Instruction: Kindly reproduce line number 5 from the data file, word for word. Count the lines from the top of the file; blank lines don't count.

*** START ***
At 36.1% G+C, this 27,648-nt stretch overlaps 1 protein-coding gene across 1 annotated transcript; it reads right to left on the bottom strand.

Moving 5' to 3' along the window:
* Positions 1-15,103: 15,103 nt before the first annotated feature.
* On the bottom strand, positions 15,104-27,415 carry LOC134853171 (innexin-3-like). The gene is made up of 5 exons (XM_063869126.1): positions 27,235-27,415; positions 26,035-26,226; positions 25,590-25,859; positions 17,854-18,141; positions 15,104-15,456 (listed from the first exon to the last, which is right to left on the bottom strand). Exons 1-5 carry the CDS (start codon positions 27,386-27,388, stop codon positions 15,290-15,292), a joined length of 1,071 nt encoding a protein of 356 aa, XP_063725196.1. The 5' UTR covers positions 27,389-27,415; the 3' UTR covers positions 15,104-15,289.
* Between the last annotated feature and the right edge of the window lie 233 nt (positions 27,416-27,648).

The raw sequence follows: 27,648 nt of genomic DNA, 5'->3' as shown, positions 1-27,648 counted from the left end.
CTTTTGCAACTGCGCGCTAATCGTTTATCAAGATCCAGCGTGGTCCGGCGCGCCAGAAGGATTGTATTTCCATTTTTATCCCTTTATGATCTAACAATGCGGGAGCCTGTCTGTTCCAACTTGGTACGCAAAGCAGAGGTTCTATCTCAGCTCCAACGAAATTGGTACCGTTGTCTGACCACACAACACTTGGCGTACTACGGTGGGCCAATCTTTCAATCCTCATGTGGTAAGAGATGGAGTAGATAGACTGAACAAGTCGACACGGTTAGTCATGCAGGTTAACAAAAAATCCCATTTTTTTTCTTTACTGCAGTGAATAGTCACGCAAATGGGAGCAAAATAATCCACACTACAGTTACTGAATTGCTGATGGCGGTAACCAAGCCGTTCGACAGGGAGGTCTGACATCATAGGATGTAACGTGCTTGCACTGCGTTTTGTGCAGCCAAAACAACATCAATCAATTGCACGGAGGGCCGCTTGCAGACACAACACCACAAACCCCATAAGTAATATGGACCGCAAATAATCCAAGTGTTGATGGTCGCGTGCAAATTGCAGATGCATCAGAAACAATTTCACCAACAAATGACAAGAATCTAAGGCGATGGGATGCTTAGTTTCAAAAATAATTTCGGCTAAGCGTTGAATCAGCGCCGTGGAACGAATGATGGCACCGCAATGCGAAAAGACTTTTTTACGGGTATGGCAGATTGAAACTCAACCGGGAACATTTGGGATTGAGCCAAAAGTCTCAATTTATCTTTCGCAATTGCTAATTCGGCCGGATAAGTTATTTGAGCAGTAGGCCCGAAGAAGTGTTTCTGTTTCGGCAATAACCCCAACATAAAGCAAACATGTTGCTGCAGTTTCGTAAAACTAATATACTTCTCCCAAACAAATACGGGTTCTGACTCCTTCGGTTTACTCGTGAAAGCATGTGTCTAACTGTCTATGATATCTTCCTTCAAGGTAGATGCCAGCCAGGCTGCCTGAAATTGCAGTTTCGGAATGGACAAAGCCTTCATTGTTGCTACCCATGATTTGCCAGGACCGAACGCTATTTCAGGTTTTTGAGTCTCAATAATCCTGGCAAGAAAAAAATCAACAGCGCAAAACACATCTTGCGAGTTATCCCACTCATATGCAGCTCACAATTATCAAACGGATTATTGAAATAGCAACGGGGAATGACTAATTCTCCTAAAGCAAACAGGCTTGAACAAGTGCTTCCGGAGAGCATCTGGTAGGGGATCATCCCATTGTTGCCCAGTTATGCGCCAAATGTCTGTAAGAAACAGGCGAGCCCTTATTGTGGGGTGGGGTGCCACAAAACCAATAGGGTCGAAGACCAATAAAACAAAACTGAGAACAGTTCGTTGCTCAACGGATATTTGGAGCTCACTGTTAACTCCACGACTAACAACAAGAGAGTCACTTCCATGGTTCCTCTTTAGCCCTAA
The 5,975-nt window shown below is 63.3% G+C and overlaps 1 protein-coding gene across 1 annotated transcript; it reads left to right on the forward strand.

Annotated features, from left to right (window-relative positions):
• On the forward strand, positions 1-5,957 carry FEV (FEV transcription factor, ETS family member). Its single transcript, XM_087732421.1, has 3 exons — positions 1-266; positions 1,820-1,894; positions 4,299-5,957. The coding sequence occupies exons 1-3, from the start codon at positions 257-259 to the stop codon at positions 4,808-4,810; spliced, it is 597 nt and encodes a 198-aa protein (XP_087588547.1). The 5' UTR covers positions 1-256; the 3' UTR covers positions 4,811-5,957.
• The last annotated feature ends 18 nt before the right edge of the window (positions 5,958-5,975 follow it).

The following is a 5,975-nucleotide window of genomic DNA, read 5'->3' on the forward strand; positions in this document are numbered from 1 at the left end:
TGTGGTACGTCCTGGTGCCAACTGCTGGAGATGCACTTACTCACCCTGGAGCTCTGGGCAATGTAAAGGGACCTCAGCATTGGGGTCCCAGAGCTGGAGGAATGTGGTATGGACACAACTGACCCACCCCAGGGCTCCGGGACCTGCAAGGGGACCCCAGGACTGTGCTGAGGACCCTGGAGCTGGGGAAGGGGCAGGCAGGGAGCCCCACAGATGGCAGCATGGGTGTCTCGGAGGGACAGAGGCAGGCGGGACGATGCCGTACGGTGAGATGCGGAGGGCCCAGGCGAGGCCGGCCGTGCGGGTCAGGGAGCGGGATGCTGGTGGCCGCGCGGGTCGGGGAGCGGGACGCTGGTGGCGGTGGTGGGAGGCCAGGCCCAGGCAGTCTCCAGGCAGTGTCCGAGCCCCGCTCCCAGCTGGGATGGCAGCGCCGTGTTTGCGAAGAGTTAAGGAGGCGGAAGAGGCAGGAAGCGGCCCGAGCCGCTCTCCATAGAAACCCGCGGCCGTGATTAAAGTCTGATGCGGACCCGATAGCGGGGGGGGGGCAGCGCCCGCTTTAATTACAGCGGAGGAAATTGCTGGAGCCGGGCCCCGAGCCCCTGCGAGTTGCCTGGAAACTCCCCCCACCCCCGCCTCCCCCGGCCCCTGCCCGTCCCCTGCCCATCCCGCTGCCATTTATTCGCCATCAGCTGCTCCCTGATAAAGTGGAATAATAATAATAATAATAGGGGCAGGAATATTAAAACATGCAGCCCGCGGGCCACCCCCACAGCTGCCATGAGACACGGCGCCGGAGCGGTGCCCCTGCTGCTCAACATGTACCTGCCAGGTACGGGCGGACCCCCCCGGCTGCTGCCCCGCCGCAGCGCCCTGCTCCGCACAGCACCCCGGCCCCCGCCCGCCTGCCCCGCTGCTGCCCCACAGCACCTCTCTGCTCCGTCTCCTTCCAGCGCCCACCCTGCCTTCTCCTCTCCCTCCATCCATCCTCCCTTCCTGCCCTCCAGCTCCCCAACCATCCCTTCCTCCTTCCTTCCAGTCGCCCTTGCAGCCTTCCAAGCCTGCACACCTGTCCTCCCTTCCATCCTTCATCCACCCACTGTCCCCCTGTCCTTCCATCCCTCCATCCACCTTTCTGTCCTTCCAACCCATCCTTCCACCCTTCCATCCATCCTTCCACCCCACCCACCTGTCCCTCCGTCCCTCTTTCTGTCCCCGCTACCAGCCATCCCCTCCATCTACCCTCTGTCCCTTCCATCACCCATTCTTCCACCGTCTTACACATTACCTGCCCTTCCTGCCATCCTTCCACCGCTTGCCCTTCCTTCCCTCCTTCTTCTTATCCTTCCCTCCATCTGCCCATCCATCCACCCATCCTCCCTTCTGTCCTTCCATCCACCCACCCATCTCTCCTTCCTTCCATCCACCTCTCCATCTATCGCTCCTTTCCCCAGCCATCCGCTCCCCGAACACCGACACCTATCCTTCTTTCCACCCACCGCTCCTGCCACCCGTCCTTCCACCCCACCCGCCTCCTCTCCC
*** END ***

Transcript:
* Between the last annotated feature and the right edge of the window lie 233 nt (positions 27,416-27,648).